Too Many Realtors? Blame The Free Agent Economy
Over the past few years I have written a lot about new real estate agents in our marketplace. Who can blame me? With over 40,000 agents in the GTA, there’s plenty to write about and certainly there is enough chatter on various Facebook Groups about some of the things agents do (some good, but mostly bad). And, it seems like we ask ourselves, how did it get this way and can we do anything about it? We blame all the wrong people. How many times have we heard…. OREA should make getting a licence harder and RECO should limit the number of agents? The truth is we are barking up the wrong tree.
There are two ideas out there; the first one freely admits that there are people out there who see opportunity to make a quick buck in real estate, and why shouldn’t they? The market is strong and driven by cheap money. The other notion is that there are agents who enter the business because they want to take control of their lives. They believe in the work that they are doing and have the conviction to work hard, plan and adapt to changing environments. They enjoy more autonomy and flexibility and see opportunity for challenge. In reality it all plays to the overall theory that we are in the middle of the overall shift in the world economy. In 2001, Daniel Pink wrote a best seller called The Free Agent Nation about the rise of the independent contractor. In his book Pink argues that the catalyst for the adoption of the free agent nation happened when large corporations shed their work force in an effort to stay afloat during the recession. If you were working in Ontario in the early nineties than you probably saw it first hand. What emerged were people setting up their own smaller companies, out of necessity, and acting as independent contractors to larger corporations who were now free of paying health care or contributing to pension plans. They could keep their machines rolling at much lower cost. Pink comments that the times when Boomers and even Gen Xers went into the workplace thinking they would stick with an employer their entire lifetime were officially over. That shift has now been in place for over 25 years. For many young people entering the work force today, it is the new normal. They believe that a person is responsible for their own career so they are very comfortable with a free-agent mentality. But as Richard Florida comments in The Rise of the Creative Class, a book that I’m currently reading, “The free agent assumes more risk and responsibility along with more freedom.” Life is good as long as the economy is happily rolling along but pretty lousy when the economy turns south. Not to be the bearer of bad news but if you think the ride is never going to end, you are in for a shock. Consider that over half the agents working today have never even seen a real estate recession.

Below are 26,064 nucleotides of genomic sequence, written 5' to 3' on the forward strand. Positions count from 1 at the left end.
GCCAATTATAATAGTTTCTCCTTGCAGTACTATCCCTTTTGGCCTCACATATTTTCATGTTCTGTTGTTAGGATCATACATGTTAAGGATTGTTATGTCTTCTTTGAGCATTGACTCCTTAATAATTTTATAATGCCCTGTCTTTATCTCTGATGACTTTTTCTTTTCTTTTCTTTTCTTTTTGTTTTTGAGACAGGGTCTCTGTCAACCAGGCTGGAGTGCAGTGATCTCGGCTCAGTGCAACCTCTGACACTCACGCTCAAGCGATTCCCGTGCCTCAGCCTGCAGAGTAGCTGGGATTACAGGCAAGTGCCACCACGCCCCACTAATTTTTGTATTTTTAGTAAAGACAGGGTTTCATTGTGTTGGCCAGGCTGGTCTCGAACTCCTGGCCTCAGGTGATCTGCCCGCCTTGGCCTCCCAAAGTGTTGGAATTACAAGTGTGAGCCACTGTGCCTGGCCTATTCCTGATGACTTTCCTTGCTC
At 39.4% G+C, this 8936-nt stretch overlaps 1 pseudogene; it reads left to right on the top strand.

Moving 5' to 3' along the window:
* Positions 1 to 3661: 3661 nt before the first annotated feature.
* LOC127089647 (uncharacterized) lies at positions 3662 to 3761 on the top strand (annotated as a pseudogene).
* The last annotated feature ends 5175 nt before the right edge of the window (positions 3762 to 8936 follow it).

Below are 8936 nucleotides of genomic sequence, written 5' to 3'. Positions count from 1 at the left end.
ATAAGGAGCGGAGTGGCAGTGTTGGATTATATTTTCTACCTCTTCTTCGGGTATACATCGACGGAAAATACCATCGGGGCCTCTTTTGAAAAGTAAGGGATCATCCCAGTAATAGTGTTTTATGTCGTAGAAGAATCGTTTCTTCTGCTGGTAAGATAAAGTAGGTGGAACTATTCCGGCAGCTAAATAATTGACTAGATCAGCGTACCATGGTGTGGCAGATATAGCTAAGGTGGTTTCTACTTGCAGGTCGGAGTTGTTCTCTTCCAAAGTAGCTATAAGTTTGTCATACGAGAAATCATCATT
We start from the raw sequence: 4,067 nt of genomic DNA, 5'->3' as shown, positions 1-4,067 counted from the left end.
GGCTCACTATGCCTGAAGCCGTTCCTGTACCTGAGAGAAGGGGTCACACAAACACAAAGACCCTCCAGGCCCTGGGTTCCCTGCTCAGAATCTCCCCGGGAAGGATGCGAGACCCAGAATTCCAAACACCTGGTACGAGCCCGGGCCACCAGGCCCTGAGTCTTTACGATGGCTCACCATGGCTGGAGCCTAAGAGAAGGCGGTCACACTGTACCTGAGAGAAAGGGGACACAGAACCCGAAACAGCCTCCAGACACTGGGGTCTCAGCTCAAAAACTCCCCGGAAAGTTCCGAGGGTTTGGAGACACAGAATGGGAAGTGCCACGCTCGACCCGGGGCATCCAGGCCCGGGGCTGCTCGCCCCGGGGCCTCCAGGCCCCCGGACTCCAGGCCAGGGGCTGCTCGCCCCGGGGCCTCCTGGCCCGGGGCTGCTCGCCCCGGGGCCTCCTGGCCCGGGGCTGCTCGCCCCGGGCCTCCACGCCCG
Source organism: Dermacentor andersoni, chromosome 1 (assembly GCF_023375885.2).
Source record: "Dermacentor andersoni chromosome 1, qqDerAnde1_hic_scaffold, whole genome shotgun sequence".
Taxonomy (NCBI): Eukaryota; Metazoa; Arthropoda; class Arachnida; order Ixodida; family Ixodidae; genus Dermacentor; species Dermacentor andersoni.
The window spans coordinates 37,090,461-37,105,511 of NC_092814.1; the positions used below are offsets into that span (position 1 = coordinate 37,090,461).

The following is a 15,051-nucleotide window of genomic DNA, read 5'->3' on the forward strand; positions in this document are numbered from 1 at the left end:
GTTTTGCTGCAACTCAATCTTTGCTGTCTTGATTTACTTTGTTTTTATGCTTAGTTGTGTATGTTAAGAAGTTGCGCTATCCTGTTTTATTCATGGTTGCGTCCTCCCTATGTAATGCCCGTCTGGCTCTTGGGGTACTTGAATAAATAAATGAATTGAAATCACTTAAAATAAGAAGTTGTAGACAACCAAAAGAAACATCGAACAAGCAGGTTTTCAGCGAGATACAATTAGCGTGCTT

So where does that leave us? First it is important to recognize that like any ecosystem, only the strong survive. The real estate market ebbs and flows but those that don’t plan for the future are destined to lose a grip of their current position. I survived the last real estate recession, just barely. I remember when over half the agents hung up their licences. I was working in an office downtown and I remember vividly a cartoon that someone had taped to their desk. It said, “please God let there be another boom…this time I promise I won’t piss it all away!”.
Part of being a successful agent includes planning for the lean years. This doesn’t mean squirreling away all your money, it means being responsible…saving a portion of your earnings, living modestly, building your referral network and being on your game at all times. The cream rises to the top of every industry. The message seems clear, don’t worry about more agents coming into the business. Even complete saturation isn’t going to stop people from getting their licences, so work on running your business smartly.
mark mclean is the Broker/Manager at the Bosley Real Estate Queen St W office and President-Elect for the Toronto Real Estate Board. The opinions expressed here do not reflect the opinions of TREB or Bosley RE.